Alex Song: Reasons Why the Midfielder Will Be Missed by Arsenal

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Alex Song: Reasons Why the Midfielder Will Be Missed by Arsenal
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“Song leaving Arsenal is good riddance to bad rubbish. The Cameroonian is a disruptive influence in the Gunners’ ranks. It’s my belief that players should wear the jersey of Arsenal with pride, Song’s heart was no longer at Arsenal, he was already dreaming of Catalonaia, Wenger reveled that Song desired Barca move. Why keep him if he wanted to leave?

"Song had few years left on his deal and if Wenger had not sold him this summer, he would have stalled on a new contract and next summer, he would have arm-twisted the club into a sale and at that time, Arsenal might not have recouped so much from the high handed Barcelona.” - Kolade Omatoso of soccerfanbase.com.

“So while Alex Song certainly had his moments during his time with the Gunners, no crown jewel has been plucked from Arsene Wenger’s hands, either. Ultimately, Song became a jack of all trades, yet a true master of none, and that’s just what Barcelona are getting for their £15 million.” - James Dudko of B/R.

These are great articles nonetheless, but they have seen the light of day in the wake of Song’s move to Barcelona. Arsenal.com has confirmed that the Cameroonian has agreed terms with Barcelona and has jetted off to Spain for his medical. It’s believed that a £17m move is on the cards.

Last Spring, the Daily Mail published an article about Arsenal offering Song a bumper offer to commit his long-term future to the club. It was supposed to be a contract worth £75,000 per week, and the good news was music to the ears of many Arsenal fans.

Song joined Arsenal in 2006 from SC Bastia, but he was loaned to Charlton shortly afterwards to get some playing time. With the likes of Gilberto Silva, Mathieu Flamini, Denilson and Lassana Diarra ahead of him, the chances of Song getting playing time were slim to none.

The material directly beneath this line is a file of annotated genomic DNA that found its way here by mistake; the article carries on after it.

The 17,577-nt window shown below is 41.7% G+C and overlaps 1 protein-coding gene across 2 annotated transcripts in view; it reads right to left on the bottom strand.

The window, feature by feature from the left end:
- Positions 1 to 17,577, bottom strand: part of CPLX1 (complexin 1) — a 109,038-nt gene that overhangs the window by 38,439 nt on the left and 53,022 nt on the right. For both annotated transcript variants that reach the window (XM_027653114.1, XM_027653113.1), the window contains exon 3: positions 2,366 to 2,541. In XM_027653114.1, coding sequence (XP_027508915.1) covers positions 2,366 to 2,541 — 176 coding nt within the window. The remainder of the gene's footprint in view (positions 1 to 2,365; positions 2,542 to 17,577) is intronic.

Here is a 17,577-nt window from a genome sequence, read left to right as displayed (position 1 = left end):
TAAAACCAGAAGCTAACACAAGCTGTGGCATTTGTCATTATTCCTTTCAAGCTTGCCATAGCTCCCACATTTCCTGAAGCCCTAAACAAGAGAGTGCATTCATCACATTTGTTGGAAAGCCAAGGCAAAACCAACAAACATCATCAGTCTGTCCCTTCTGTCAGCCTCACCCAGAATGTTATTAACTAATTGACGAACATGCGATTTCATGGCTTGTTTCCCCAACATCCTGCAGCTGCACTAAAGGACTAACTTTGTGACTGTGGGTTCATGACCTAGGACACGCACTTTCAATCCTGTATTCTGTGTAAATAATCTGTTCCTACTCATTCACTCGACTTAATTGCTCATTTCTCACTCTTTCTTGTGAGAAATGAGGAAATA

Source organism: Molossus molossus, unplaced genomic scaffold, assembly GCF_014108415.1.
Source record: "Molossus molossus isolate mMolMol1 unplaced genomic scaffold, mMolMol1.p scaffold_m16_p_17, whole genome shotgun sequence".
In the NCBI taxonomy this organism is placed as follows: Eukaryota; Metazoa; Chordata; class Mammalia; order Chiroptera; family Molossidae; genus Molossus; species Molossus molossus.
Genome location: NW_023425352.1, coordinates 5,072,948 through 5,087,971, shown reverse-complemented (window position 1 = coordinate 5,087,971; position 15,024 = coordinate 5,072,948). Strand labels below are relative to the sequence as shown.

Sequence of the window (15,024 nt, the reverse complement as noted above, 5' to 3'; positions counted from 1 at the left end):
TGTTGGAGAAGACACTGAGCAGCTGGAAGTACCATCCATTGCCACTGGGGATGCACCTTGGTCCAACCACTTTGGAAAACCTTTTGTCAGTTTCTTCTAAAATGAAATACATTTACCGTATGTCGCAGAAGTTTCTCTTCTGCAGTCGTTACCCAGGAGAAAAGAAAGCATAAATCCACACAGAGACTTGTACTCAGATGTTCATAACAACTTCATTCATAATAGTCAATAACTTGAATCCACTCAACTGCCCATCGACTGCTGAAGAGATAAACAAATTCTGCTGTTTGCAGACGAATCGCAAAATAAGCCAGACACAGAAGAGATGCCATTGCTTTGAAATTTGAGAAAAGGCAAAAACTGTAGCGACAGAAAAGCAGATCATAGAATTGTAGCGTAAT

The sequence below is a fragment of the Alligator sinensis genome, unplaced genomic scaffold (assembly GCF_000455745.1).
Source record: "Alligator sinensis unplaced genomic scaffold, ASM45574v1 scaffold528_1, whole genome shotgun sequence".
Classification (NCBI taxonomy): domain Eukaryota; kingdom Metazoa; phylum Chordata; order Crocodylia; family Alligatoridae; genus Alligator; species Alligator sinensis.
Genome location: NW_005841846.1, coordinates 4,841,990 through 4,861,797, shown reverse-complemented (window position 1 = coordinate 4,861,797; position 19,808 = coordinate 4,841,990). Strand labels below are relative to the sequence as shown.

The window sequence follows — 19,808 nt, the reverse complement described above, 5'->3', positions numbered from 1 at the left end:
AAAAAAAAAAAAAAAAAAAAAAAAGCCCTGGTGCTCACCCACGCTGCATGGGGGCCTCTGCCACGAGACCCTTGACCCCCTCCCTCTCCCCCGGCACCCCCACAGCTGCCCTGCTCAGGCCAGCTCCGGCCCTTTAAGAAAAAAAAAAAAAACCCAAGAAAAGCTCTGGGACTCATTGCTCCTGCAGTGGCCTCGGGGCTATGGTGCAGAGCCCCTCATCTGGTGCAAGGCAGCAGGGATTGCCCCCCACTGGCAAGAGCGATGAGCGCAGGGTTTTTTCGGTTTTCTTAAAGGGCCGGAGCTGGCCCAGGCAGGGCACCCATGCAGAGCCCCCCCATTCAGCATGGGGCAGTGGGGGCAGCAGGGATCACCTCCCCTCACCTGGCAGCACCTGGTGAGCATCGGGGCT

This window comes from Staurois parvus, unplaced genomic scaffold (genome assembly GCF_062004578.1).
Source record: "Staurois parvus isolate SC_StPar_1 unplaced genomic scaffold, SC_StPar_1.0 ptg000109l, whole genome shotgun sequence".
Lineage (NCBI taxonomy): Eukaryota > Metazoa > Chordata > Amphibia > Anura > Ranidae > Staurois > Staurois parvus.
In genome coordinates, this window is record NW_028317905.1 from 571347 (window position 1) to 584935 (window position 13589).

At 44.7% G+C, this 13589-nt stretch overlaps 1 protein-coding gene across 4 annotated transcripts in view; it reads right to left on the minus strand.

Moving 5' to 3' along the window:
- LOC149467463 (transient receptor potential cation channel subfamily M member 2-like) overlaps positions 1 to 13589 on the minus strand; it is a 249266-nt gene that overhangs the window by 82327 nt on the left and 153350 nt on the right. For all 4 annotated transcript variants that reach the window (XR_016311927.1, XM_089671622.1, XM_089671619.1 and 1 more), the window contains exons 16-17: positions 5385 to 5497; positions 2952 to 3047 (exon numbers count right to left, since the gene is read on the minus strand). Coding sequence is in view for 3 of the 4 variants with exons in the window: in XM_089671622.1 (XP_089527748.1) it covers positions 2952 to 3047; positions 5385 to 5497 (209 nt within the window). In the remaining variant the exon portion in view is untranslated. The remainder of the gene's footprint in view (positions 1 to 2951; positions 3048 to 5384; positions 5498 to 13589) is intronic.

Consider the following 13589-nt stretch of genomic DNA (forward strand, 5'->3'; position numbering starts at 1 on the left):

In Arsenal’s impressive 2007-08 Premier League campaign, Song watched from the sidelines as Fabregas and Flamini forged a telepathic understanding on the pitch. However, after the Flanimal’s exit to AC Milan paved the way for the young Cameroonian, he became Arsenal’s chief enforcer, amassing 48 appearances in his breakthrough season.

Song went on to become synonymous with a starting berth in subsequent seasons, and his star shone the brightest in the 2011/12 season. I’m not ignorant to the fact that he wasn’t too impressive in his “primary job” last season, but we should remember vividly that he probably played to Arsene Wenger’s instructions.

If I take you down memory lane in the days when Song looked like a hybrid between Abel Xavier and Djibril Cisse, he was the water carrier of the team and he allowed the more creative players like Fabregas to their thing with the confidence that he was going to break up play. Song’s performances in the 2009-10 season were so impressive, Arsenal wasted no time in handing him a long-term deal that was to expire in 2014.

When Cesc Fabregas and Samir Nasri departed last summer, the panic button was pressed so hard, it sprang out of it’s remote control. The subsequent games following their departure didn’t help matters at all as the Gunners slumped at home to Liverpool before suffering a humiliating 8-2 defeat to Manchester United.

The burden of creativity fell on the shoulders of Aaron Ramsey and Tomas Rosicky, but it seemed like a burden to big to bear before Alex Song stepped into the picture. Song is showing promise beyond his years, but last season proved that Aaron Ramsey is not yet ready to be the top playmaker at a big club such as Arsenal.